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Continuity of despair


Continuity


So, we’ve just had two big ideas tossed out there: one is unworkable but right, and the other is workable but wrong.

In the first category, we have Jezza’s suggestion of personalised lists.

I think we’d all agree that personalised lists lead to continuity of care, and that continuity of care is a good thing. That said, a bit of discontinuity can bring the odd startling insight (as when a senior partner said to me about one of my inexplicably tired regulars, ‘He’s got Parkinson’s, you moron’), and it’s not great to be compelled to stick with a crap GP, although at least you get consistent crap.

Overall, though, no question: continuity is better for doc, patient and NHS. The only problem with personalised lists is, of course, that it’s not 1970. Just about every policy in living memory has moved in the opposite direction to personalised care: an all-U-can eat NHS, the bigger is better mantra, the obsession with access, the digital revolution and so on.

Add to that the complete Governmental failure to address the workload issue with anything but a random number generator and vacuous promises, and you just end up with continuity of despair. If you don’t believe me, ask any of those paragons of personal lists: a single hander. Except you can’t, obviously, and there’s no going back now.

Then we have Saja’s suggestion of a national vaccination service. Now you’re talking, almost. At least this is about easing workload by taking a big lump of work away from us. Except, of course, the job will be done less well, it will cost more (remember out-of-hours?), and they’ll cut our pay. And – whisper it quietly – while we fret over vaccination targets and chasing unpaid invoices, it’s actually the nurses who do all the real jab-work.

Of course, a true and sustained reduction in workload for GPs would be a cause for manic celebration, but would require stripping something really significant from the job description (again, remember out-of-hours?) – such as the obligation to provide the completely disruptive and soul-destroying on-the-day dross clinics masquerading as ‘emergencies’. Drag that old banger out of the garage and we might just be able to provide the Rolls Royce service everyone’s always wanted.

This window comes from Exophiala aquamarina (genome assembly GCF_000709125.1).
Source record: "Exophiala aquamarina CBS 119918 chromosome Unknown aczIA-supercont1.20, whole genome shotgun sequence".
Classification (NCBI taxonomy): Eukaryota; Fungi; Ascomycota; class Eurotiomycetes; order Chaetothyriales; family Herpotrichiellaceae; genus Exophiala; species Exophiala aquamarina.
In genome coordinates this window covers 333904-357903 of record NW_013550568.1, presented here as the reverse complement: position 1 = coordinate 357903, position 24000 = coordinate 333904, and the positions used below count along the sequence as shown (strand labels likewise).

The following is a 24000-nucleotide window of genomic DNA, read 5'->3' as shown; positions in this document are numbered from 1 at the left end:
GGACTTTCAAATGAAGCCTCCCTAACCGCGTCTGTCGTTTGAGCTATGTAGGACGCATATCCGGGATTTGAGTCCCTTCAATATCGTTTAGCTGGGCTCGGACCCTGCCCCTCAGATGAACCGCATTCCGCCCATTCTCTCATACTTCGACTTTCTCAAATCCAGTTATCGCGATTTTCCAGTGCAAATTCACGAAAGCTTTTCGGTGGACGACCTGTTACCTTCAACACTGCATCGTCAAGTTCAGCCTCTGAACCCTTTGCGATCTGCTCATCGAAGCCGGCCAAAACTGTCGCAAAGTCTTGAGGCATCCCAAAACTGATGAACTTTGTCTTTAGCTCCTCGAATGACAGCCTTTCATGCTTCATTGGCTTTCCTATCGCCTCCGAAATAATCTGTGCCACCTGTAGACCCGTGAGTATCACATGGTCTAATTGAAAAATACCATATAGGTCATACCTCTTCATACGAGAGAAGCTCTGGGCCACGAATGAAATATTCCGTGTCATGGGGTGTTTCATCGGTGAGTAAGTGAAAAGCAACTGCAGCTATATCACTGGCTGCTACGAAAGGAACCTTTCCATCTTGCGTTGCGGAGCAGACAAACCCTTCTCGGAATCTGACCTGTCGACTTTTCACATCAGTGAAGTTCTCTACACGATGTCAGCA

So forgive me for tossing those ideas back, Jezza and Saja. But one little tip: the combo you’re looking for is workable and right.

READERS' COMMENTS [1]

Patrufini Duffy 2 February, 2022 3:17 pm

Excited to see Babylon, LIVI, GP at Hand and Doctorcareanywheres lists. Continuity is their dirty word, used at whim – a bit like transparency and candour, to basically say, you shoulder it, we can’t be bothered. And we’ll crucify you, not the broken system. The patient will crucify you actually, and you’ll be a lonely sheep, the named GP. Makes one cringe. How about more named hospital, ICS and social care coordinators? A named rogue health visitor, or psychologist perhaps? Maybe a named physiotherapist. No, that’s ludicrous. Dump it. I’d like the “continuous” name of the hospital central booking person who casually discharges patients inappropriately. This is just you being a scapegoated social and blame-game worker. There is no tariff on continuity and shouldering burnout. The CQC shut single handers and small lists, remember? Is that “working at scale” drive suddenly inneffective, wasteful and unsafe? Who would’ve known. They disrespect GPs, then want them shackled to their desks 8-8, 7 days sorting out ever individual with an individual plan. Ideal, cheap world. The NHS is a “souless, grey, standard operating procedure, bullet pointed, intimidating monitoring and persecutory juggernaut”, pushing you on to the high street for a scalding as “their” doctor.